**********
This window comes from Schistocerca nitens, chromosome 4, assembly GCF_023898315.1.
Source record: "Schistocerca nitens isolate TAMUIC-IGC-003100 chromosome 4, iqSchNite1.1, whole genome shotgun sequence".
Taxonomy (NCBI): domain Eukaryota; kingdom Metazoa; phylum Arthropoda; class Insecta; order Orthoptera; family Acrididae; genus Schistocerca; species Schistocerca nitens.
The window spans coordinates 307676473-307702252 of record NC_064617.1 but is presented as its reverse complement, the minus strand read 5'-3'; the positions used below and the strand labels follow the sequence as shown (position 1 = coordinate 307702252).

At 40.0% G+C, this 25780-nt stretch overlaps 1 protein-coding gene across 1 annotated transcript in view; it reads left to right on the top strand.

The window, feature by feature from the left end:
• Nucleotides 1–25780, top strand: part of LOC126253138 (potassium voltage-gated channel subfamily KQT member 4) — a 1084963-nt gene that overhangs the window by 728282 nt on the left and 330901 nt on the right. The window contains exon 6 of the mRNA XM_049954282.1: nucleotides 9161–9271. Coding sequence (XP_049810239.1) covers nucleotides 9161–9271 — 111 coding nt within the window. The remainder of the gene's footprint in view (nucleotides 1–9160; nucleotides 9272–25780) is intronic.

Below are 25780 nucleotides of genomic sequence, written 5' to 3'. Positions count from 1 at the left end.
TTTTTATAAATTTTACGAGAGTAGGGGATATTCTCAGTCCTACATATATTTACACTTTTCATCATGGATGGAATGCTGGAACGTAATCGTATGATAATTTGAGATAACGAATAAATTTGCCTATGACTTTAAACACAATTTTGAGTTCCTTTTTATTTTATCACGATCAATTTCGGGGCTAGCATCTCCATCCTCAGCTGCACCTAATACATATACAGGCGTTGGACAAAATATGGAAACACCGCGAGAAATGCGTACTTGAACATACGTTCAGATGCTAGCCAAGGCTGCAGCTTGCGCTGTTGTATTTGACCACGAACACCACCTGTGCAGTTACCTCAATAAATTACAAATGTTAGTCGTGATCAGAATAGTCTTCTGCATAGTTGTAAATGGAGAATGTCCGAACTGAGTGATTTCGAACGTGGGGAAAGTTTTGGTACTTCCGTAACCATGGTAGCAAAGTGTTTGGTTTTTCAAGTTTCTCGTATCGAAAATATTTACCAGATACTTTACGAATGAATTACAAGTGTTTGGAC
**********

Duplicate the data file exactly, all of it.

This window comes from Schistocerca nitens, chromosome 4, assembly GCF_023898315.1.
Source record: "Schistocerca nitens isolate TAMUIC-IGC-003100 chromosome 4, iqSchNite1.1, whole genome shotgun sequence".
Taxonomy (NCBI): domain Eukaryota; kingdom Metazoa; phylum Arthropoda; class Insecta; order Orthoptera; family Acrididae; genus Schistocerca; species Schistocerca nitens.
The window spans coordinates 307676473-307702252 of record NC_064617.1 but is presented as its reverse complement, the minus strand read 5'-3'; the positions used below and the strand labels follow the sequence as shown (position 1 = coordinate 307702252).

At 40.0% G+C, this 25780-nt stretch overlaps 1 protein-coding gene across 1 annotated transcript in view; it reads left to right on the top strand.

The window, feature by feature from the left end:
• Nucleotides 1–25780, top strand: part of LOC126253138 (potassium voltage-gated channel subfamily KQT member 4) — a 1084963-nt gene that overhangs the window by 728282 nt on the left and 330901 nt on the right. The window contains exon 6 of the mRNA XM_049954282.1: nucleotides 9161–9271. Coding sequence (XP_049810239.1) covers nucleotides 9161–9271 — 111 coding nt within the window. The remainder of the gene's footprint in view (nucleotides 1–9160; nucleotides 9272–25780) is intronic.

Below are 25780 nucleotides of genomic sequence, written 5' to 3'. Positions count from 1 at the left end.
TTTTTATAAATTTTACGAGAGTAGGGGATATTCTCAGTCCTACATATATTTACACTTTTCATCATGGATGGAATGCTGGAACGTAATCGTATGATAATTTGAGATAACGAATAAATTTGCCTATGACTTTAAACACAATTTTGAGTTCCTTTTTATTTTATCACGATCAATTTCGGGGCTAGCATCTCCATCCTCAGCTGCACCTAATACATATACAGGCGTTGGACAAAATATGGAAACACCGCGAGAAATGCGTACTTGAACATACGTTCAGATGCTAGCCAAGGCTGCAGCTTGCGCTGTTGTATTTGACCACGAACACCACCTGTGCAGTTACCTCAATAAATTACAAATGTTAGTCGTGATCAGAATAGTCTTCTGCATAGTTGTAAATGGAGAATGTCCGAACTGAGTGATTTCGAACGTGGGGAAAGTTTTGGTACTTCCGTAACCATGGTAGCAAAGTGTTTGGTTTTTCAAGTTTCTCGTATCGAAAATATTTACCAGATACTTTACGAATGAATTACAAGTGTTTGGAC